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How to deal with 'alert barking'

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I have a foster dog that barks at any little noise. Some of this behavior may stem from being in a new house (but she has now been here a bit over 2 weeks).

 

I have informed a potential adopter about her behavior, and she is willing to work with the dog. She has asked for advice on how to deal with this behavior.

 

So far, when I am home, if she alert barks, I may try

1) getting up and going over to reassure her (she is standing and looking at where she heard the sound) and calling her to come back with me and then petting her

2) calling her to me and distracting her by giving her treats and/or asking her to do a couple of sits (and we are trying to work on a down) and then treating

and

3) when I am lazy, I may just say "hush" or "knock it off"

 

I would love to hear better suggestions since I know I can improve my technique and I would feel more informed to help the adopter.

 

Also, does anyone know if the dog is helped not to alert to small sounds when the owner is around, will it translate to when the owner is not at home?

 

I am also hoping once the dog is comfortable in a new home, she will not feel the need to alert so much.

 

Thanks in advance.

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Because I don't want a dog who never barks, I have always gone over to the dog, acting like I was checking out the environment, and then praise the dog for alerting me, and then the dog will quiet down because she knows that it is ok with you. I hope this works for you. After you have praised her you can always move her away from that spot. You DO want a dog to alert when they think something is wrong, and then you take over and be in charge. I would say stick with your number one approach.

 

Kathy Robbins

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For me, the long term solution involved getting up, looking at what she was barking at (not going to the dog but looking out the window/door/whatever she was directing her barking toward), saying 'it's okay' and then going back to what I was doing and ignoring. This eventually led to 'it's okay' = I'm ignoring now, things are fine, chill out.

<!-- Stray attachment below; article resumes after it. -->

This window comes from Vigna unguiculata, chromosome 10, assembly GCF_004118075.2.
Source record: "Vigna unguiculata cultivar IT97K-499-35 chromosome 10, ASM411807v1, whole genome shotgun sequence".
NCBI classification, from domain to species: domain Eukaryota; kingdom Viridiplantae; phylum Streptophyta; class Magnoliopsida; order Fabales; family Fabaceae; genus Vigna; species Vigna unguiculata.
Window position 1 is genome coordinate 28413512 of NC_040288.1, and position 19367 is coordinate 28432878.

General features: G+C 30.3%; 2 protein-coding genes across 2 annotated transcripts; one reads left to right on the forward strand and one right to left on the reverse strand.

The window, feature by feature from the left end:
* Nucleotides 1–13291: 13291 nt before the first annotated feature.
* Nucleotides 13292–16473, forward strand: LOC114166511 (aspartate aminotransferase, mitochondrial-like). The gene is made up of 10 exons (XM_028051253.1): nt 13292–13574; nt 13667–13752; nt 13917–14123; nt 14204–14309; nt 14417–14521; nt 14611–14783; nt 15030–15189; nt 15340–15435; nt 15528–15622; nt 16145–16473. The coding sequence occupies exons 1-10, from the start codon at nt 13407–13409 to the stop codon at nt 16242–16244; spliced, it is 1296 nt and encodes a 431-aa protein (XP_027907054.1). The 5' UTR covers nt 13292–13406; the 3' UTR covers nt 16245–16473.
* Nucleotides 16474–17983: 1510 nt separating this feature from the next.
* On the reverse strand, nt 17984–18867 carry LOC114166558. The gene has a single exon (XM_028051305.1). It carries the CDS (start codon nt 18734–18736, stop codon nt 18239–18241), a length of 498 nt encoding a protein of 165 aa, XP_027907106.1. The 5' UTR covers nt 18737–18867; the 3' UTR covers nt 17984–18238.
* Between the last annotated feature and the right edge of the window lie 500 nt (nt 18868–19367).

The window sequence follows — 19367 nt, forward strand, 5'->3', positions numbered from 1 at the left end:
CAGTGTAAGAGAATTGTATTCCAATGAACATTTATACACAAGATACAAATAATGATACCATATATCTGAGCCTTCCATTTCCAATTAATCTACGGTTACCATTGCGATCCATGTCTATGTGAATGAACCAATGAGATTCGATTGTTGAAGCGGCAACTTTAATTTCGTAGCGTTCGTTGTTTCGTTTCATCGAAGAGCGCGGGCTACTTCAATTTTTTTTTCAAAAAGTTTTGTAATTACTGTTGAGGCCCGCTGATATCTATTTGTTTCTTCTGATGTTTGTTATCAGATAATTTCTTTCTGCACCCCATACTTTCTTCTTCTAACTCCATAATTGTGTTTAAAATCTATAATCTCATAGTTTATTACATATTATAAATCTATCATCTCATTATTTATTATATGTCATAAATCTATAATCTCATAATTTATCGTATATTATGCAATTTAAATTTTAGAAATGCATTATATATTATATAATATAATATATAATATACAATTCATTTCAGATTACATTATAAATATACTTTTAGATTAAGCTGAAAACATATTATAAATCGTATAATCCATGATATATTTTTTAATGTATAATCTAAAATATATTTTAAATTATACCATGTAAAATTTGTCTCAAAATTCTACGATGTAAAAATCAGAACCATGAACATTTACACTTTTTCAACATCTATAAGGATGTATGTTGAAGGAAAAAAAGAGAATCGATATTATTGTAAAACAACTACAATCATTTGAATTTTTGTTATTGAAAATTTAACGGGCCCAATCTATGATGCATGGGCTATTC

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I say, “I’ll look” and get up to look out the window. Then I say an upbeat “thank you” and go about my business. Alarm barking is one reason I keep dogs.

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Just wanted to add that's quite possible he won't keep batking at everything for long. When I moved house, my dog, who is not a barker, spent the first few weeks alerting to everything and anything. Then she got used to the new neighbourhood and settled, only alerting to the very few really unusual things.

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Is she bored and needing more stimulation? I teased that my last BC didnt have a job, so thats the one he made himself. When he wasnt being stimulated with play, he spent his time alerting to every movement out the front door. We learned to deal with it, but I believe he became more reactive over time because of it. It could be thats the job she knows, until given a new one.

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For me, the long term solution involved getting up, looking at what she was barking at (not going to the dog but looking out the window/door/whatever she was directing her barking toward), saying 'it's okay' and then going back to what I was doing and ignoring. This eventually led to 'it's okay' = I'm ignoring now, things are fine, chill out.

 

 

I say, “I’ll look” and get up to look out the window. Then I say an upbeat “thank you” and go about my business. Alarm barking is one reason I keep dogs.

This is essentially my method as well. Works fine, since I want them to alert, just to stop when I say "thank you", or "It's OK, thanks". If I don't respond fast enough, one of them will run to where I am to get me to come look. Usually I don't see what they are barking at, but don't doubt that they saw something I do not.

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I've tried to associate a command with alert barking - "watchdog!" worked well with Ross (to the point where he'll bark if we're just talking about a wristwatch). Somehow once you associate a command with it, you'll find dogs are more likely to only bark when asked to do so. Not to say that I don't still get alert barking (if a dog hears a car coming down our driveway, for example). But I now can shut it off with a "that'll do, thank you!".

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